THE FAIRWEATHER Irish football fan has been treated to quite a menu in recent weeks, with plenty of cross-channel sides in town.
A Manchester United select, a Chelsea XI, over a dozen lower league sides and of course the biggest of all, Manchester City, have proved to be decent money earners for Airtricity League clubs.
Granted the people of Cork packed out Turner’s Cross for the visit of United’s youth team but the biggest without a shadow of a doubt came on Sunday night when 20,000 turned out in Thomond Park to see the Premier League champions pick up their pre-season preparations.
It was a great night for not only the club, and it’s very strong Cork playing connection, but the entire city of Limerick.
Limerick chairman Pat O’Sullivan made the valid proclamation after the game that in August the city is at its quietest and it was a huge boost for tourism, with hotels full and bars thronged with punters.
“When you think about what this game has done for this town, it’s brilliant. The most important thing is that we’ve shown we can deliver on this stage.
“I’d love to make a tournament out of this because now we have hotels full and if it was tournament they’d be full on Friday, Saturday and Sunday, with the stadium full on two nights,” he said.
Of course, several references to the FAI blocking previous attempts at bringing a big name to Limerick and their scuppered plans of turning the event into a tournament similar to the Dublin Super Cup followed but O’Sullivan and the man behind organising the friendly, Damien O’Brien of Iconic Worldwide Events, made some fine points.
“There were 20,000 plus people here and the money that was made from it will be put right back into Limerick,” O’Brien said.
“Next year, we would like to make this a tournament and bring four teams if possible but that’s up to the FAI to sanction it.”
But being realistic, while 20,000 is a fantastic number to have at a game, no more than 5% of the crowd will turnout for their next home game.
Then again, there is really no point in questioning the reasons behind the lack of numbers returning against less glamorous opposition.
One person after the game on Sunday night asked how many will ome back for Limerick’s next league game at Jackman Park. But would you take a family to a derelict football ground that has one unkempt, leaky stand and open terracing?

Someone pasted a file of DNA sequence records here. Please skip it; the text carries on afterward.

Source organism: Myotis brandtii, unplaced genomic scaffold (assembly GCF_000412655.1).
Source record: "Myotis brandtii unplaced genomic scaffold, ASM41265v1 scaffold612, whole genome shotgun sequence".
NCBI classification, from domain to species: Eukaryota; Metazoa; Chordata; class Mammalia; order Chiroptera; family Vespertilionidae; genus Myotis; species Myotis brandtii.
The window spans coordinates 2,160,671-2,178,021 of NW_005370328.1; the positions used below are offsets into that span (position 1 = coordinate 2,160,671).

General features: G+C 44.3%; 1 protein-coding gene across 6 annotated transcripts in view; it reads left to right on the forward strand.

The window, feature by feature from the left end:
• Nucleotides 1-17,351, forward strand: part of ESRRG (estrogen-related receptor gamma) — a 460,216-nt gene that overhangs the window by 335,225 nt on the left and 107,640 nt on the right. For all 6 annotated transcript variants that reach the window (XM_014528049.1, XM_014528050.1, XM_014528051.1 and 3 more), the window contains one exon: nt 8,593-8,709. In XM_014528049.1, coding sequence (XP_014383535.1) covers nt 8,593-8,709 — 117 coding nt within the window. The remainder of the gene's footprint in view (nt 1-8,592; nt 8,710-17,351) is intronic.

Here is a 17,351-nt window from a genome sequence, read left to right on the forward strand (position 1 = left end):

Even die hard Cork City supporters have given the place a skip because it’s such a kip.
When Limerick make the much-needed move to Markets Field, there’ll no doubt be a bump in attendances, especially if they close out promotion to the top flight.
Turner’s Cross is worlds ahead of Jackman Park, but the problem of sub-standard facilities is a scourge which smothers the league.
It doesn’t cost clubs too much to clean their toilets before a game and give turnstiles a lick of paint at the beginning of each season.
The league needs to be attracting fans to welcoming surroundings. We’re not expecting world class facilities, gourmet food at half-time and padded seating but a lot of time the cost-effective and small changes will have the biggest effect.
And even though City are by a longshot one of the best in the country, there is always room for improvement.
Turner’s Cross of course isn’t owned by the club and their hands are tied to such a large extent but improving the screechy PA system, having the toilets a little cleaner and improving catering a tad probably won’t break the bank.
The main sponsors are one of the biggest food producers in the country, so having them set up a stall selling sausage, bacon and pudding sandwiches would work well not only for Clonakilty but also the supporters.
They can already do it for the corporate guests at half-time in games, so surely it wouldn’t take too much to extend it a little further?
As a side note to the earlier mentions of friendlies, another decent size crowd would have been expected at the Cross this Sunday with Blackburn Rovers in town but sadly, the timing of the game couldn’t have been any worse with the hurlers’ eagerly-awaited semi-final against Galway on the same afternoon.
That will leave a major dent in the attendance, even though the time has been moved forward an hour so as not to clash completely with the game in Croker.
Many City fans are just diehard Cork sports fans who will support the city’s teams no matter what the game and if given the choice between a meaningless (apart from making a few quid) run-out 24 hours before a crucial league game and the county’s hurlers seeking a place in their first final since 2006, there will be only one winner.